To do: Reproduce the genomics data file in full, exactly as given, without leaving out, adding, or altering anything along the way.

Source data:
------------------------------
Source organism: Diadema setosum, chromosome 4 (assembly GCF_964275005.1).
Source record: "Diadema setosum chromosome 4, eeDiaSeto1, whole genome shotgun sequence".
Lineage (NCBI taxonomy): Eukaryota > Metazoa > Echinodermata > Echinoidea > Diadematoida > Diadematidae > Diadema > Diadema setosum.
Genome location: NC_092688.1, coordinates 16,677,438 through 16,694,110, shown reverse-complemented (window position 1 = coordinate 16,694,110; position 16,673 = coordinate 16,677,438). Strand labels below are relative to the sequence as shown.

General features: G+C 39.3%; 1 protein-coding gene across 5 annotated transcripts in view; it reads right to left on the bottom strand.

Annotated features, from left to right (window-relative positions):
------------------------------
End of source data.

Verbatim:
Source organism: Diadema setosum, chromosome 4 (assembly GCF_964275005.1).
Source record: "Diadema setosum chromosome 4, eeDiaSeto1, whole genome shotgun sequence".
Lineage (NCBI taxonomy): Eukaryota > Metazoa > Echinodermata > Echinoidea > Diadematoida > Diadematidae > Diadema > Diadema setosum.
Genome location: NC_092688.1, coordinates 16,677,438 through 16,694,110, shown reverse-complemented (window position 1 = coordinate 16,694,110; position 16,673 = coordinate 16,677,438). Strand labels below are relative to the sequence as shown.

General features: G+C 39.3%; 1 protein-coding gene across 5 annotated transcripts in view; it reads right to left on the bottom strand.

Annotated features, from left to right (window-relative positions):